Let's all give a warm welcome to our newest contributor, the incredibly brilliant and good-looking Peter Harkins.
That's right, clap for me -- er, him, clap for him. I'm not writing this about myself. I mean he's not. Crap.
Hi, folks. I'm a new contributor to CodeSnipers. I'll be writing mostly about design and coding, though I may wander into MicroISV territory if any of my side projects should start doing particularly well.
To tell you a little about myself, I'm a 25-year old web developer in Chicago, IL, USA, Earth. I've been programming for about fourteen years, professionally for the last 5.5. My constant obsession is writing code that's just a little bit better, a little bit smarter, a little bit higher-level. Even though the steps I've taken and will be writing about are small, they're a great way to improve code and design every time you touch it.
Submitted by Alex Bendig on Thu, 2006-03-09 08:45.
As indicated in Indexing Experiment - Expressing Queries, I want to allow for more interesting queries with this week's post. Using last week's sample data, I'd like to form expressions, such as
- Python and PHP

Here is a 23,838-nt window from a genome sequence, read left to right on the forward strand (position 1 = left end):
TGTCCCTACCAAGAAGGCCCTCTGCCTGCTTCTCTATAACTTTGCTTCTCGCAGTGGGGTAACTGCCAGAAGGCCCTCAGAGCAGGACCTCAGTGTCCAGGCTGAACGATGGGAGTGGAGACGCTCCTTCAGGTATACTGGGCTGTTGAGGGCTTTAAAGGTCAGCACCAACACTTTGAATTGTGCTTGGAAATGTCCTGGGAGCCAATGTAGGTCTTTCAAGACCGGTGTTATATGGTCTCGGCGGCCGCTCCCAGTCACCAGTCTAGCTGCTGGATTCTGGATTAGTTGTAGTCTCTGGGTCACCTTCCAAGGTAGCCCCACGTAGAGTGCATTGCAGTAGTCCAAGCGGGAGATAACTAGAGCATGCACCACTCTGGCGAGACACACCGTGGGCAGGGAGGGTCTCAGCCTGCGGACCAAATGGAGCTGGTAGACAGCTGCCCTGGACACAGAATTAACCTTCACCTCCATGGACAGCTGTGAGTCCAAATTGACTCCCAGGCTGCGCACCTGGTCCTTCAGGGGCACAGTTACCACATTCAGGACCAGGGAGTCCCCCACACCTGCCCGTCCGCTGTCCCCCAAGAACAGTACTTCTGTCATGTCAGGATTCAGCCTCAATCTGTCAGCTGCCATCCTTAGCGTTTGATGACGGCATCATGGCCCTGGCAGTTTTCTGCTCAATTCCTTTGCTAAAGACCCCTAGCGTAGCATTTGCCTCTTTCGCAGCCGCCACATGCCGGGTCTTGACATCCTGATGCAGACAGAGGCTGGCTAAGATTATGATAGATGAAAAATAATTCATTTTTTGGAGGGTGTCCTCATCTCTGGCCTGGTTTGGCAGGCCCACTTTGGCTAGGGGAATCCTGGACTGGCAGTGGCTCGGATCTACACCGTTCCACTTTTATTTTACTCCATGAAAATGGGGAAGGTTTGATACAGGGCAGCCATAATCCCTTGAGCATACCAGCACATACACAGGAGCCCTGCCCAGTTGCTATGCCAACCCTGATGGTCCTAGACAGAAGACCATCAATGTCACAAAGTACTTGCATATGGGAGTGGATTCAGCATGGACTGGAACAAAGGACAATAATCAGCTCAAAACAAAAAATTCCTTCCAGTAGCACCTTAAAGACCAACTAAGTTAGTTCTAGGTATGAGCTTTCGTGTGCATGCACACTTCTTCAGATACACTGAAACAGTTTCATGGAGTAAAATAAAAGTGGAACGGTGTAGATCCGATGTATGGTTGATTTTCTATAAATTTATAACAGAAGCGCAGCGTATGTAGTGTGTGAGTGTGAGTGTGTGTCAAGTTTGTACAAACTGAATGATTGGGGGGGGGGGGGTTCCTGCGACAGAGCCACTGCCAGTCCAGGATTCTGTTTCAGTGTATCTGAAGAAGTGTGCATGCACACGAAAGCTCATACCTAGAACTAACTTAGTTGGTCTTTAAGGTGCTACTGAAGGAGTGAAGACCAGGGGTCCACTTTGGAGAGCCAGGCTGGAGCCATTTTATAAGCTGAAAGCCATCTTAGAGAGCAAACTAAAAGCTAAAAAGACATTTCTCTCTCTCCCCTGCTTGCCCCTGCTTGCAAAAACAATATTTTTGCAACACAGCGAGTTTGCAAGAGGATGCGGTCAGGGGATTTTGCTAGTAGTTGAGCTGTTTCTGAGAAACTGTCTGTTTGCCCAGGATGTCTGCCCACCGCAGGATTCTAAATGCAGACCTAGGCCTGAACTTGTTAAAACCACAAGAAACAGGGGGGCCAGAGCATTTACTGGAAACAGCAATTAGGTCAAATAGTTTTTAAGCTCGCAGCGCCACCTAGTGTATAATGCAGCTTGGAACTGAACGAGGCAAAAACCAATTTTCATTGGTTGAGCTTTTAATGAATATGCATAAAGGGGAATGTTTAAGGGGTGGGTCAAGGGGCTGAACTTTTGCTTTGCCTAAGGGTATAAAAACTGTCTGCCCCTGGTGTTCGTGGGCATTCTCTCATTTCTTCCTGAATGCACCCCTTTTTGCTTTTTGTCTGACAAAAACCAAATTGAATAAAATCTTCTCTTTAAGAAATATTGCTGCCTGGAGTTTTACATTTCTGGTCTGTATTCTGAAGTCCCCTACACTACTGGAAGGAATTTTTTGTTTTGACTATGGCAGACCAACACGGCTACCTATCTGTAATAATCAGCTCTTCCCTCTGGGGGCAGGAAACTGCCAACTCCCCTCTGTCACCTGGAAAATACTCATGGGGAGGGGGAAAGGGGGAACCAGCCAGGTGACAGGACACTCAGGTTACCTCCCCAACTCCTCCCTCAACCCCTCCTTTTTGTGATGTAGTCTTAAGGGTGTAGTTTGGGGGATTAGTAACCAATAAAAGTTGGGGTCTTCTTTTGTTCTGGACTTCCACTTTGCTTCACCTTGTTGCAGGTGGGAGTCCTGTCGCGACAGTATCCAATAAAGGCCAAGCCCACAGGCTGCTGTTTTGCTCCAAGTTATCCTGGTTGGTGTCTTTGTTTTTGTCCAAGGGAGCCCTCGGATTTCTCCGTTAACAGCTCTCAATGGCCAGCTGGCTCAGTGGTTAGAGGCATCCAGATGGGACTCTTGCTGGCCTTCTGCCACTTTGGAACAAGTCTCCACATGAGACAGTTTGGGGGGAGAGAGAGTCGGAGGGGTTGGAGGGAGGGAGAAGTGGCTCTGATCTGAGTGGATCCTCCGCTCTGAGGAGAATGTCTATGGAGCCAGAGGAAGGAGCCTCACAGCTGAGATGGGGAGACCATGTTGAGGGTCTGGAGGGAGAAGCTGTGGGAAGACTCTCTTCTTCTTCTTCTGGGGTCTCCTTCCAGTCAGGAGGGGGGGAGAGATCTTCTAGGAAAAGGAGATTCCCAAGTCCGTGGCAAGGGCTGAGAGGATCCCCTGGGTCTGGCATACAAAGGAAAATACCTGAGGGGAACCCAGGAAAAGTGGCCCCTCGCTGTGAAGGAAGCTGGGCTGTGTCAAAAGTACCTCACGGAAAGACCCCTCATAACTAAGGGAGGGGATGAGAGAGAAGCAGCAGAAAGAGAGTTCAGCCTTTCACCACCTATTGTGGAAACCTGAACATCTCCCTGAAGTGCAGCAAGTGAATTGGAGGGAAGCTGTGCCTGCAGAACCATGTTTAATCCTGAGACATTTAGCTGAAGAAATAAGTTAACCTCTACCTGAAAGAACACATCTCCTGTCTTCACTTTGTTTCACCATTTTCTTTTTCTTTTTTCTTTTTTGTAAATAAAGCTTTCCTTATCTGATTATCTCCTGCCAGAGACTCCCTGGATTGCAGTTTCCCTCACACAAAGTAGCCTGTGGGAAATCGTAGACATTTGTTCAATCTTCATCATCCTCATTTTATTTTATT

- Python or PHP
- Python and (PHP and AJAX)
In short, last week's example will be expanded to allow usage of parentheses.
Submitted by Alex Bendig on Wed, 2006-03-01 13:54.
In last week's post, I started this indexing experiment by creating a simple index based on the words found at specified URLs. Today, I want to look at querying such an index. Using last week's example, my goal is to find all indexed documents containing the words
- Python and PHP
- Python or PHP
- Python not PHP
And so forth. Let's take a look.
Submitted by Alex Bendig on Tue, 2006-02-21 07:40.
Not that the discussion of web crawling is over - far from it - but I thought it would be nice to start tinkering with indexing a little bit. This post will bring a very simple example of creating such an index then. The example is intentionally simple to show how easy it is to get started on writing an indexing scheme in Python.